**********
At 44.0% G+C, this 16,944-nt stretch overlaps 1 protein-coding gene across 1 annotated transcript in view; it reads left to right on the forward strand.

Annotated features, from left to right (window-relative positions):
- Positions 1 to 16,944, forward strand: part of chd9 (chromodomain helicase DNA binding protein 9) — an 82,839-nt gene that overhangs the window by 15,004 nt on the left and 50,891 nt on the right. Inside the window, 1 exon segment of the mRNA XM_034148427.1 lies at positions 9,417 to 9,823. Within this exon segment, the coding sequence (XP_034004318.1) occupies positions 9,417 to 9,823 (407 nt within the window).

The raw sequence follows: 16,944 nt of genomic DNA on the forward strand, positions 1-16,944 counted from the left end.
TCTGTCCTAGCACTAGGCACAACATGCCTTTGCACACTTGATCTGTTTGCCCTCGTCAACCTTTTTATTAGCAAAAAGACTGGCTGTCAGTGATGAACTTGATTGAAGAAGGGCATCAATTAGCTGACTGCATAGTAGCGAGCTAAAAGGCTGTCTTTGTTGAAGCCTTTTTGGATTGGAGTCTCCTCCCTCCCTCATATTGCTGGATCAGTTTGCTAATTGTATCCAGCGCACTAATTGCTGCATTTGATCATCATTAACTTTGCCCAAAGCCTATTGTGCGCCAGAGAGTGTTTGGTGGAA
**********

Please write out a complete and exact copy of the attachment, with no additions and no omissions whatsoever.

At 44.0% G+C, this 16,944-nt stretch overlaps 1 protein-coding gene across 1 annotated transcript in view; it reads left to right on the forward strand.

Annotated features, from left to right (window-relative positions):
- Positions 1 to 16,944, forward strand: part of chd9 (chromodomain helicase DNA binding protein 9) — an 82,839-nt gene that overhangs the window by 15,004 nt on the left and 50,891 nt on the right. Inside the window, 1 exon segment of the mRNA XM_034148427.1 lies at positions 9,417 to 9,823. Within this exon segment, the coding sequence (XP_034004318.1) occupies positions 9,417 to 9,823 (407 nt within the window).

The raw sequence follows: 16,944 nt of genomic DNA on the forward strand, positions 1-16,944 counted from the left end.
TCTGTCCTAGCACTAGGCACAACATGCCTTTGCACACTTGATCTGTTTGCCCTCGTCAACCTTTTTATTAGCAAAAAGACTGGCTGTCAGTGATGAACTTGATTGAAGAAGGGCATCAATTAGCTGACTGCATAGTAGCGAGCTAAAAGGCTGTCTTTGTTGAAGCCTTTTTGGATTGGAGTCTCCTCCCTCCCTCATATTGCTGGATCAGTTTGCTAATTGTATCCAGCGCACTAATTGCTGCATTTGATCATCATTAACTTTGCCCAAAGCCTATTGTGCGCCAGAGAGTGTTTGGTGGAA